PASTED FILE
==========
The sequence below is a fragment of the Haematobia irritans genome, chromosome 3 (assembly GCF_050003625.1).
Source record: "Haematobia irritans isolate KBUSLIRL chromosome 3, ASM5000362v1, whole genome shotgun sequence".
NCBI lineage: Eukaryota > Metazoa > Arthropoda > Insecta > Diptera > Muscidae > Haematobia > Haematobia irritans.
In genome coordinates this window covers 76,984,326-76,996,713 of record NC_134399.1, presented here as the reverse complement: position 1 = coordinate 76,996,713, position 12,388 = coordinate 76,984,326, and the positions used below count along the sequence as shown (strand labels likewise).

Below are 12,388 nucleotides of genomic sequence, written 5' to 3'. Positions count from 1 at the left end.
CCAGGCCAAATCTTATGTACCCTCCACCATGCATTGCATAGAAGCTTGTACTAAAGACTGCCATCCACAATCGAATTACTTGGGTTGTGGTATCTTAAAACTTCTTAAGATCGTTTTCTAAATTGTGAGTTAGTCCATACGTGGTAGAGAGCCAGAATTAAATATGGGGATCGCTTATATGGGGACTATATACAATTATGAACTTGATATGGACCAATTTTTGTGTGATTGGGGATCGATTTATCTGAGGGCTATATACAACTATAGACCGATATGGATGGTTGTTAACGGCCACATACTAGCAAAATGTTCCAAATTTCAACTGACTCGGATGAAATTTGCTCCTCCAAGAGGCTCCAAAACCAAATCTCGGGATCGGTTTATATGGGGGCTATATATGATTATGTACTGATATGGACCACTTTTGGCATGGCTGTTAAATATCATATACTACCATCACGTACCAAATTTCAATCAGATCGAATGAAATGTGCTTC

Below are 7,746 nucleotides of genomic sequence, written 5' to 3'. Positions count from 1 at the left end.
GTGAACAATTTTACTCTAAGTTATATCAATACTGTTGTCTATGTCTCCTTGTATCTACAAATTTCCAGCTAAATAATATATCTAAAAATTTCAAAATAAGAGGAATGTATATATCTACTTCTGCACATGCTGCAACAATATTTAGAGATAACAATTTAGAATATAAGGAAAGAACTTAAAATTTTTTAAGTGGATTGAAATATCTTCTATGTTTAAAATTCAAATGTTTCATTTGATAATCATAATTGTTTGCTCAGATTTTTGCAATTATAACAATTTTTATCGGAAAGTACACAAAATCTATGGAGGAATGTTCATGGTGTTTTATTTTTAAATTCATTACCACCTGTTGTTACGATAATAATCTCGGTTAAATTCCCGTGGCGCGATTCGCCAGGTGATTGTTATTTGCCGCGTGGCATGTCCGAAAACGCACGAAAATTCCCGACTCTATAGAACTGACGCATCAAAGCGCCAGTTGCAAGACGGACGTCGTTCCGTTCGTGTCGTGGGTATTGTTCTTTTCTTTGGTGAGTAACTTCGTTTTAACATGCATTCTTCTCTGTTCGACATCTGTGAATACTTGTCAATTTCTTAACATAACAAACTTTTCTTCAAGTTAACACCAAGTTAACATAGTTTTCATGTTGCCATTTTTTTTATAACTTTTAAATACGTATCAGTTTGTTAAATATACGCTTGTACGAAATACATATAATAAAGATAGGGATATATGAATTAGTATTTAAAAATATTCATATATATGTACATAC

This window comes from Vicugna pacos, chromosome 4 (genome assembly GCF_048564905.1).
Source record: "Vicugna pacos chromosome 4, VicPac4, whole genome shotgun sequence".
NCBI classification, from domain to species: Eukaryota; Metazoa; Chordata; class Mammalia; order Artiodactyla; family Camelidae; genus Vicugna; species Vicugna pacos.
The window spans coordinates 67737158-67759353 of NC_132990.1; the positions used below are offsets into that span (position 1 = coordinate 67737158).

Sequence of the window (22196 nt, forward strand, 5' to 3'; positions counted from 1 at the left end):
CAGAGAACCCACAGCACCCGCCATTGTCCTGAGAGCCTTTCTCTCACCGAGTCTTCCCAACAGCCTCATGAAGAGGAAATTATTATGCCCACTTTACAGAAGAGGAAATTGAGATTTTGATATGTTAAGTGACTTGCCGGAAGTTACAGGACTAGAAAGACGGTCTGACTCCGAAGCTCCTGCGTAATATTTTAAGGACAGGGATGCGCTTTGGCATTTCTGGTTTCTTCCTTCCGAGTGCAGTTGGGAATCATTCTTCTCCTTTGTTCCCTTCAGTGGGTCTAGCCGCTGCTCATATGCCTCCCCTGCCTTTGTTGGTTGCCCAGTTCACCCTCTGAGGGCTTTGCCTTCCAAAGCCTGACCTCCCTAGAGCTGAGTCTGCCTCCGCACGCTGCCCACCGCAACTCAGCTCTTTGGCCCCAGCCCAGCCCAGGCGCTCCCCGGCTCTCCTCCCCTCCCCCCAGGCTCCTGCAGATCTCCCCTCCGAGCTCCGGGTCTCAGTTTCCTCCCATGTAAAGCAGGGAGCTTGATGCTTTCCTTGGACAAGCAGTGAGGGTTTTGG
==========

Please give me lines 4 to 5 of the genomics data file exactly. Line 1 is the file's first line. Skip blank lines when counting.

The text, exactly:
In genome coordinates this window covers 76,984,326-76,996,713 of record NC_134399.1, presented here as the reverse complement: position 1 = coordinate 76,996,713, position 12,388 = coordinate 76,984,326, and the positions used below count along the sequence as shown (strand labels likewise).

Below are 12,388 nucleotides of genomic sequence, written 5' to 3'. Positions count from 1 at the left end.